February 8th, 2010

Kermit And Piggy

Best Super Bowl Commercials

In recent years, the quality of the Super Bowl commercials has kind of gone down.  This year, a great swing up.

My favorite was the Snickers ad with Betty White playing football.  I also liked the Bud Light one with the scientists partying down thinking an asteroid was going to destroy the Earth.  The Casual Friday ad for CareerBuilder was also funny.

Although, Bud Light overdid it.  They had several commercials, and only one really deviated from the set pattern, the house made of Bud Light.  All the others followed a familiar path of disaster, but we found beer, so let's live it up.  The scientist one was funny, but had it run later after, say, the riff on Lost, I probably wouldn't have laughed as much.

Nice try, Budweiser.  I KNOW the background music in your commercial was the main theme from the movie Stripes.  It's one of my favorite movies, and is a great piece of music.  Not saying there's anything wrong with it, just that I was less interested in the commercial because I was remembering the source.

Hmmm....I know what movie I want to watch while eating dinner tonight.....

Who's Next...To Complain?

I wake up this morning and start reading the news. And one of the things that pops up is a columnist bitching about the Super Bowl halftime show, where The Who performed. And some people at work were also complaining, saying that there wasn't much to it. The columnist based his complaint on how The Who is supposed to be so dynamic -- he called them, in their heyday, the greatest live act ever (I have one word for you -- Queen). And all the complaints seem to stem from one thing -- they were expecting an actual concert, not a halftime show.

Now, I did record it, but more out of curiosity than anything else. My expectations were pretty low, and not because of the age of the participants. I'm not a football fan, but I know halftime is twenty minutes. So, anything that happens eats into that twenty minute period. There's short interviews with the coaches, then commercials bracketing things. Then, halftime reports recapping the action and theorizing what adjustments the teams will make. Then more commercials before the halftime show. I figured this would cut the available time for a show down in half. I was close -- The Who's set ran for about 12 minutes. Part of the reason for the time delay is dragging the stage equipment out to the middle of the field. And seeing all the displays, I'm wondering how they lugged all that crap out there and got it up so quickly. The Who would probably take longer to trash it than it took to put it up. And this is The Who we're talking about, so that's saying something. And then there's taking it down again. So, 12 minutes seems about right for a halftime show.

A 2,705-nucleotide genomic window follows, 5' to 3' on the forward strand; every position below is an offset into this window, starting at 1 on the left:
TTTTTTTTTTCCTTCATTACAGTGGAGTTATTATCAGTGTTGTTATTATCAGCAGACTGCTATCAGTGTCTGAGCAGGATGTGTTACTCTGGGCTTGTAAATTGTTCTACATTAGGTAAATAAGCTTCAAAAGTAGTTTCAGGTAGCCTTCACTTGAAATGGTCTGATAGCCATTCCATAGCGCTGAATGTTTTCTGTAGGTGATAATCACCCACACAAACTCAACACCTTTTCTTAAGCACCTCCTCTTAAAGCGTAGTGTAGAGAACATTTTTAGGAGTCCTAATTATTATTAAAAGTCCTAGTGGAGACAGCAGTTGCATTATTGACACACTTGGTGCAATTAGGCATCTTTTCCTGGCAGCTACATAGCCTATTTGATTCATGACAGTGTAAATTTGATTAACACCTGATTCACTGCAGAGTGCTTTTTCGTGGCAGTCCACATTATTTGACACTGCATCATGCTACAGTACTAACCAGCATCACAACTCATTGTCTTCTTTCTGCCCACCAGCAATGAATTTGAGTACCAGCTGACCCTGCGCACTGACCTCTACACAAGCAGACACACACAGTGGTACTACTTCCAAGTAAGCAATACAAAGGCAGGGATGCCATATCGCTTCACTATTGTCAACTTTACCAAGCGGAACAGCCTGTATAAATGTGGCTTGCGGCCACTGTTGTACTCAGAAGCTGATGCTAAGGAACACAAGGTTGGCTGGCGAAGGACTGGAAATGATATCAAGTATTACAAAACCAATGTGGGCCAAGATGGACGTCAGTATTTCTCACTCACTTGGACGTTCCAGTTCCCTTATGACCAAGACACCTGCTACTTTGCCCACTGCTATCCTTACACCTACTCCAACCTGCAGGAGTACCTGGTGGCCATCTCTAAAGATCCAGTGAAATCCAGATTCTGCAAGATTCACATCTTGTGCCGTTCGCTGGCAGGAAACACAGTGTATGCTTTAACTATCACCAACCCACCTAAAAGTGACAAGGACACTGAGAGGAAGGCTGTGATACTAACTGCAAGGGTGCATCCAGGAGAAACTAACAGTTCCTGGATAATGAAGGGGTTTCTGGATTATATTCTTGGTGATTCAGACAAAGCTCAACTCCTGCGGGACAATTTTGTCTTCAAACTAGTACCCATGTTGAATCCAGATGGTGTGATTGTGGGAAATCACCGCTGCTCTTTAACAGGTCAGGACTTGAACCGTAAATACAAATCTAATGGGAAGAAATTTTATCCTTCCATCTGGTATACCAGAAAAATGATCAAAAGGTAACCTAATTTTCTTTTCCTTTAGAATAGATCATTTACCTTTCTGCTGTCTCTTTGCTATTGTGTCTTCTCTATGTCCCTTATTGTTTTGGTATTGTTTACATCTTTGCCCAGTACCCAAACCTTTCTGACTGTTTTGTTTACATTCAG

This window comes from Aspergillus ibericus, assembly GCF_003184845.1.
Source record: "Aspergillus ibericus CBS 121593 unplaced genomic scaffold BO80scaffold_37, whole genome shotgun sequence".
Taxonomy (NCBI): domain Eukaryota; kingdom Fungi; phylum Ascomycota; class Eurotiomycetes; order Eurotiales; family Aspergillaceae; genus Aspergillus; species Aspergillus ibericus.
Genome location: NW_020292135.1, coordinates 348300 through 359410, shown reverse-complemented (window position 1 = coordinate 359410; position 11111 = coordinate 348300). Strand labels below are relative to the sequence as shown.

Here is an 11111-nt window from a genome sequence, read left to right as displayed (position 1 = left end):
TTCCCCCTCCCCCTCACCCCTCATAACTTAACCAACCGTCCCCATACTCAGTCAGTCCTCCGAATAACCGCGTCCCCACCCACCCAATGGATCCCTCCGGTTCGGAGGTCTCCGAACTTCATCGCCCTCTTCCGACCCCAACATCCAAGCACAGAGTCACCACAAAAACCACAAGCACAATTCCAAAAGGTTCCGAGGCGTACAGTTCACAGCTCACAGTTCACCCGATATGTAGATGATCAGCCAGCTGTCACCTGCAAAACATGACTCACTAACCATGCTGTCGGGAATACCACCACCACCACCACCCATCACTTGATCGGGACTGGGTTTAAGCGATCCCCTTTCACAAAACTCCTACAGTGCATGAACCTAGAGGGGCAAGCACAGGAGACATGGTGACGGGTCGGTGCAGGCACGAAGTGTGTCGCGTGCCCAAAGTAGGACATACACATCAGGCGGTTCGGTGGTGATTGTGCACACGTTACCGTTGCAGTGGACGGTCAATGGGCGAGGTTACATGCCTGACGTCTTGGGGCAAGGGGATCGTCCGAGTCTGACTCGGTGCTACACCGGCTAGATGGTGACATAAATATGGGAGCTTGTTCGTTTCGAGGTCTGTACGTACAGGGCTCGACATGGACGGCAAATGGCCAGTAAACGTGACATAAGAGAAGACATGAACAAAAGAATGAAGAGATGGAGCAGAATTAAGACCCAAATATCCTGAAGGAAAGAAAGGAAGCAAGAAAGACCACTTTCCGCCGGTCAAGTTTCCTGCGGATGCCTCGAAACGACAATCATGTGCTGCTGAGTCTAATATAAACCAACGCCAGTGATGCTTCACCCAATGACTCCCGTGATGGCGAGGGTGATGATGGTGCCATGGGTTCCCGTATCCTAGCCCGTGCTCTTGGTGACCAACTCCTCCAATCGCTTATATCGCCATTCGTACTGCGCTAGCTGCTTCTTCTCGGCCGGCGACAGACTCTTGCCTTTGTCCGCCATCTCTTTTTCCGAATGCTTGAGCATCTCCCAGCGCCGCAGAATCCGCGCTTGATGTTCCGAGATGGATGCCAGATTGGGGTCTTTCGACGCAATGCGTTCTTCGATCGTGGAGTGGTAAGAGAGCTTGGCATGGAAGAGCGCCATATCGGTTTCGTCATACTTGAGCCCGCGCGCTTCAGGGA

The show itself? Not bad. Keep in mind, I don't much care for medleys. Just as I start grooving to a song, it changes. It's snacks, not full course. With such a small window, it figures, but I would rather have three or four full songs than these quick shots that rely on nostalgia and familiarity. At least "Who Are You?" was longer than the opening of CSI, I give them points for that (the music critic mentioned the song and that Pete Townsend overlicensed the song. During a show with a commercial for Dr. Pepper featuring KISS. You want to talk about whoring out a rock legacy, there's a bigger target out there, dude). However, they did do a reasonably complete version of "Won't Get Fooled Again," my personal favorite Who song. I wasn't getting into it at first, afraid it would change without warning, but it went well enough.

I also appreciated that The Who were clearly playing live. You could tell by the slight but noticable limits on Daltry's vocal range. One critic was complaining that Townsend didn't slide across the stage like in the promos and his heyday. Uh, just how young do you think the guy is?!? Compared to how the Rolling Stones sounded when they performed at the Super Bowl, The Who were almost studio quality (at first, I thought they brought in a Stones tribute band, then thought, why would they do that for the Super Bowl? I then got a good look at the screen....). Going live is a risk, and most performers lip sync to a DAT. The most obvious was when The Blues Brothers played -- either it was lip synced, or Jim Belushi had learned how to sing while holding the mic to his forehead. For my money, the worst halftime show was Aerosmith, 'N Sync, and Britney Spears "performing" together. Talk about cognetive dissonance.